Kylie Minogue’s Oct 9 concert at Toronto’s Air Canada Centre was, in case you haven’t heard by now, quite the spectacle. Massive screens with incredible graphics, great dancers, life-size golden panthers, Kylie standing atop a giant skull in full diva regalia and a parade of worldwide hits — though, interestingly, not really many Canadian hits and certainly only a handful of US ones.
Kylie is the global pop princess who still confounds American ears. Her debut single, a 1988 cover of Goffin and King’s “Locomotion,” was a song that has hit the charts three times in the US (first by Little Eva in 1962, again by Grand Funk Railroad in 1974 and Kylie in 1988. Who will do it next?). That, coupled with 2002’s infectious “Can’t Get You Out of My Head” remain her lone big hits in America, therefore it’s no surprise that the vast majority of people have absolutely no idea what happened in between those releases. What happened are some very, very good albums: 1994’s Kylie Minogue, 1997’s Impossible Princess and 2000’s Light Years remain among her greatest albums to date. America paid a bit more attention in 2002 for the Fever album, whose first single, the aforementioned “Can’t Get You Out of My Head,” was (and is still) hailed as the “perfect pop song.” It was theorized in a book I highly recommend: Paul Morley’s Words and Music, a thrilling pop-culture journey and one of the best books on the subject of pop that I have ever read.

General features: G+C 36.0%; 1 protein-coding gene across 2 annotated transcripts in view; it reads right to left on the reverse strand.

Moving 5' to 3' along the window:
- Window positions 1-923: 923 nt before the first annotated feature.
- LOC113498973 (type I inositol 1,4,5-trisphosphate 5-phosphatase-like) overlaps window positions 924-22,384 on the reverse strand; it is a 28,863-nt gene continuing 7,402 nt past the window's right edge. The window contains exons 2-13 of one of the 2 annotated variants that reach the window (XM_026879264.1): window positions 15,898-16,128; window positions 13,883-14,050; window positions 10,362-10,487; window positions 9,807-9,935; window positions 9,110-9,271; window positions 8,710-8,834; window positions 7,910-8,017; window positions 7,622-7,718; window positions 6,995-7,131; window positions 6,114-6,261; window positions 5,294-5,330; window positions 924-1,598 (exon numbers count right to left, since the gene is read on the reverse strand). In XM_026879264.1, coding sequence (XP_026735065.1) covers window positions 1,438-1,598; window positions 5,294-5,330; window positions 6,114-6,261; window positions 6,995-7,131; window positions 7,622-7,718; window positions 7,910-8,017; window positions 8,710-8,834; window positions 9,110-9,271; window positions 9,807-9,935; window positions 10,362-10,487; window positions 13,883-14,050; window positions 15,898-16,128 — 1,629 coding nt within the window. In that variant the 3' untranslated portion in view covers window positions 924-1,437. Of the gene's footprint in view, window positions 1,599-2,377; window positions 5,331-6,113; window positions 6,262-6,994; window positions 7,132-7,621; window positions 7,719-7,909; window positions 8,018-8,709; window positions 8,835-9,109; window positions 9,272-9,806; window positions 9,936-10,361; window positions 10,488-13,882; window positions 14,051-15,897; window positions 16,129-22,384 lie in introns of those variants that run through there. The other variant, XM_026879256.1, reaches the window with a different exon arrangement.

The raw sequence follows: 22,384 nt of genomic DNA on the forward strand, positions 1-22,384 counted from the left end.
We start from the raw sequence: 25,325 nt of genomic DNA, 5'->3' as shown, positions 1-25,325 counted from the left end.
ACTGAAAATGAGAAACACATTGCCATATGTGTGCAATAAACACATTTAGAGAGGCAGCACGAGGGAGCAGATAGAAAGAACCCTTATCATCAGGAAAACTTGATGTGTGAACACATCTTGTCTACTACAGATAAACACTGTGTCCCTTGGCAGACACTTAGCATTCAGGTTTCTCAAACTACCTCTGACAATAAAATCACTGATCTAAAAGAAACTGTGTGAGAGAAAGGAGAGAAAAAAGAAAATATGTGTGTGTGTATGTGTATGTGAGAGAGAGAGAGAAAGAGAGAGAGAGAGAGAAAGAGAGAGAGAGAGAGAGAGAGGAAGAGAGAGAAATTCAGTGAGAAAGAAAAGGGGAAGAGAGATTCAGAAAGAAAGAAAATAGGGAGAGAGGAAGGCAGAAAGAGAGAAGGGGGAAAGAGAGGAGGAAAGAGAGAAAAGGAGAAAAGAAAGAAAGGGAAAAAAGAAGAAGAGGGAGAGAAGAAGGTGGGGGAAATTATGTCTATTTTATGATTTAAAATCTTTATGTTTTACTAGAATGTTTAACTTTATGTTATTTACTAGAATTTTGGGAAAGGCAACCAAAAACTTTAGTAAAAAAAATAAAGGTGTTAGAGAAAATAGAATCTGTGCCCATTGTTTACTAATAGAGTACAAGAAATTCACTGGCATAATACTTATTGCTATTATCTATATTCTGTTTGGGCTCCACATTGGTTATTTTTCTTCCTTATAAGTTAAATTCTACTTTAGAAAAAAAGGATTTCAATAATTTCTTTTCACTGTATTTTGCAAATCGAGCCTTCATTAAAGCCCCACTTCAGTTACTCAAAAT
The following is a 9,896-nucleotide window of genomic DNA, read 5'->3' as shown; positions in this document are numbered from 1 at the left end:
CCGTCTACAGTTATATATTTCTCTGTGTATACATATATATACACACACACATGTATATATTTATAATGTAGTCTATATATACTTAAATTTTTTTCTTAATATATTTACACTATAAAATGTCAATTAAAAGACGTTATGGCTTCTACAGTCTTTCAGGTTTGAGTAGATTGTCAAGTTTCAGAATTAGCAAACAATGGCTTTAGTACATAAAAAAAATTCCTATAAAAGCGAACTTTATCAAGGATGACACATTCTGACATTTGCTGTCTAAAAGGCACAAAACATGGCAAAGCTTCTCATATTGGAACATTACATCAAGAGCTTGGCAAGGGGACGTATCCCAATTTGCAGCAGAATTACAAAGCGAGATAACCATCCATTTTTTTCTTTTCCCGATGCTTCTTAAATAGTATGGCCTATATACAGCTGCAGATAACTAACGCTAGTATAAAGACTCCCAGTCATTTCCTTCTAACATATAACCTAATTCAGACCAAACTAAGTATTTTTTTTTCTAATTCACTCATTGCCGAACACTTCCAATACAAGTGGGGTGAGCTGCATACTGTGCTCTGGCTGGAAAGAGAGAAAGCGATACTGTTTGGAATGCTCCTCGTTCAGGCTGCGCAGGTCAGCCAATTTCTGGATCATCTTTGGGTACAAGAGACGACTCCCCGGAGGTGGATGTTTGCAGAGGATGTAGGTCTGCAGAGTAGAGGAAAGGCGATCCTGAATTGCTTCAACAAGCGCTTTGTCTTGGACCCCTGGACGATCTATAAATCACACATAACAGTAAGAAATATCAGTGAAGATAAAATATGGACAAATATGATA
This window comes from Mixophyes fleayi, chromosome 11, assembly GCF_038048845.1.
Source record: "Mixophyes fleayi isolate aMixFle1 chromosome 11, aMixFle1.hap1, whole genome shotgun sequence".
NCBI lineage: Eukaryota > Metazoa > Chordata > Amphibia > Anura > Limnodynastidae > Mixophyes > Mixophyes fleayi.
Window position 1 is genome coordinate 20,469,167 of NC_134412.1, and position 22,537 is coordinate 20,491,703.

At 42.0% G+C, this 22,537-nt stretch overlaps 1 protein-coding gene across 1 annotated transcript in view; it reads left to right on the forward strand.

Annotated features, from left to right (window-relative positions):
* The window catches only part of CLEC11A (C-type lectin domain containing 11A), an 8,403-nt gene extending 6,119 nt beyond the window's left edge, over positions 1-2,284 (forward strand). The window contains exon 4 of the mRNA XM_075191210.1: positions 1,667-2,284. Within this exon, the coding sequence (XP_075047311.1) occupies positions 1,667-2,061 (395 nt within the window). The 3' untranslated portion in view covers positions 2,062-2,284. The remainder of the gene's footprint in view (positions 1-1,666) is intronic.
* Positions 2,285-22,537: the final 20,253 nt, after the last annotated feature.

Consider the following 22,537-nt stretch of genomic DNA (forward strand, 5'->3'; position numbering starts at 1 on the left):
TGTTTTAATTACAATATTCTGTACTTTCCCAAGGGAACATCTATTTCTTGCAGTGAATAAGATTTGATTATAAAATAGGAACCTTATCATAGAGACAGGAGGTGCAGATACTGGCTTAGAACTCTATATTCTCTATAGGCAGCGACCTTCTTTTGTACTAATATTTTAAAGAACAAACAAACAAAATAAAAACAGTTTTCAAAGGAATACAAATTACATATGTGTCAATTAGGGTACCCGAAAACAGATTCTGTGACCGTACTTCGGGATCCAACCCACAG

It was certainly a triumph to have 10,000 Canadians screaming for a diva singing songs that were never really hits in this country. Such is the appeal of the woman; she’s so damn loveable. For those who may think Kylie is cheese, they’re not looking close enough. Madonna is tackier by far; Janet’s past decade has been one long, stale orgasm; and Lady Gaga? She’s just having fun and doesn’t give a fuck (which, don’t get me wrong, is totally fine too). But Kylie and, back in the day, Annie Lennox, are the only ones who pulled it off with an ounce of class.
Kylie, more than any other pop diva, truly embraces her gay fans. At one point her current tour verges on soft-core gay porn; it’s fucking brilliant.
A frequent criticism of Kylie is that she can be a bit robotic, but at the Air Canada Centre Kylie was singing live, and man did it sound good. If her music can be called chilly, she exudes only warmth in a live setting, especially as she performed her encore “The One,” one of her best songs — and I’ll go out on a limb here, one of the best dance-pop songs of the past 10 years. Look a little closer and you’ll see a sweet Aussie girl from Melbourne underneath the robot armour. Her Toronto concert showed us in North America what the rest of the world has known for years: There is nothing wrong with being unashamedly pop. Perhaps that’s a recent discovery for the masses on this inward-looking continent.